Arsene Wenger


Arsene Wenger

Arsene Wenger - The Big Interview

This story first appeared in the April 2016 edition of the Arsenal Magazine. 


Mesut Ozil adorns the front cover of April's Arsenal Magazine

Mesut Ozil adorns the front cover of April's Arsenal Magazine

Arsene Wenger takes a quick glance to his left and smiles. Outside the window sits the Arsenal Ladies Hub, a new purpose-built facility for the women’s team at the Gunners’ London Colney training ground.

Equipped with a changing room, medical department, ice bath and managerial offices for Pedro Martinez Losa and his newly-appointed backroom staff, it is Arsenal Ladies’ first permanent home and, most importantly, another huge step in the right direction for professionalism in women’s football. The game has been on a rapid rise since last summer’s Women’s World Cup in Canada, when England Lionesses captured the country’s imagination by overcoming the odds to finish third in the competition.

Upon their return, Women’s Super League attendances almost doubled, television coverage became much more regular and the increased financial backing saw clubs across the first division become fully professional. Arsenal Ladies were one of the frontrunners in that respect.

In addition to big-name signings such as England’s most-capped player Fara Williams and three-time Champions League winner Josephine Henning, all 21 members of their first-team squad are now training at least four days a week and eating the right meals to aid their recovery at London Colney.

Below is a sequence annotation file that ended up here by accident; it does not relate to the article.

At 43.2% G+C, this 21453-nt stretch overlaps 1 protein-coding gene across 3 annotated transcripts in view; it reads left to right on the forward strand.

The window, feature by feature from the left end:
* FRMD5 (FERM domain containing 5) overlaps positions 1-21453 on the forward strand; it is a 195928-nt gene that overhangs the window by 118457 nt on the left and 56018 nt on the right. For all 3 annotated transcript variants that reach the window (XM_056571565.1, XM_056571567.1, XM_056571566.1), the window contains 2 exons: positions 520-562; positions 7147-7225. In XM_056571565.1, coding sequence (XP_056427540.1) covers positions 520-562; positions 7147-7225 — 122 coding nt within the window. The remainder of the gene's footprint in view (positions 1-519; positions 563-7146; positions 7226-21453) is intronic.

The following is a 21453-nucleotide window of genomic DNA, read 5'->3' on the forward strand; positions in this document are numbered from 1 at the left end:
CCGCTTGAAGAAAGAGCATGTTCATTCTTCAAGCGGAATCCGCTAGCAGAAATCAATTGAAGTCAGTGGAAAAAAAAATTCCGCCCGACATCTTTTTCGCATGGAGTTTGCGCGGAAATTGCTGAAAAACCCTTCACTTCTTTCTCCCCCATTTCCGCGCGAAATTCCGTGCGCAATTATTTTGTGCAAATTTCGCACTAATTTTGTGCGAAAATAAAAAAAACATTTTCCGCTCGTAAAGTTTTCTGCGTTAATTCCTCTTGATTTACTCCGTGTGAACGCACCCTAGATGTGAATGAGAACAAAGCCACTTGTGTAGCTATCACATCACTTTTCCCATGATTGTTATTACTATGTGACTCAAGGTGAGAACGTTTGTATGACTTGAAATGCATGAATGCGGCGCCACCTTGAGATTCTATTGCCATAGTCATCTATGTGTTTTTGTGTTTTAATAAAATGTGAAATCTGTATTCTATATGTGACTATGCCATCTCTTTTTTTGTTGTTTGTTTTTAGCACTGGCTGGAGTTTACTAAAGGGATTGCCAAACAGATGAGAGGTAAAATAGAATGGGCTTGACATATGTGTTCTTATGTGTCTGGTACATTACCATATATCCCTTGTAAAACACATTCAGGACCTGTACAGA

Arsene Wenger with Kelly Smith

Arsene Wenger with Kelly Smith


Losa has seen results on the pitch too, with his side picking up an impressive 3-1 win over European giants Bayern Munich during their pre-season tour of Spain in February. By their own incredibly high standards - with 57 titles in the 29 years since they were founded - the Gunners have suffered a minor trophy lull in recent times, but Wenger is confident that the new hub will help Arsenal reclaim their rightful place at the top, leading the charge in women’s football.

“It is very important for them to have a place of their own because you want to take initiatives, to develop and move forward,” says the Frenchman. “You want to have the material aspects of your development and get them right. “That’s the next step forward and now we have an international manager as well. The competition is harder now, and it is for us as well, because other teams have invested heavily. We needed to become more professional and that’s come from what the other clubs have done.

“Do you follow or do you fall out of the top group of teams? That’s a decision that we had to make. That’s why I’m happy we’ve given Pedro and his team the facilities to do that.”

The women’s game has transformed dramatically in the years that Wenger has been involved in football. In fact, when he was growing up playing football on the streets of Alsace, it was frowned upon for girls to join in.

“Unfortunately I can’t remember any girls playing football with us in our village,” admits Wenger. “It was not seen very well and was more considered a negative aspect of a girl’s personality. I’m very happy that we have changed attitudes on that front.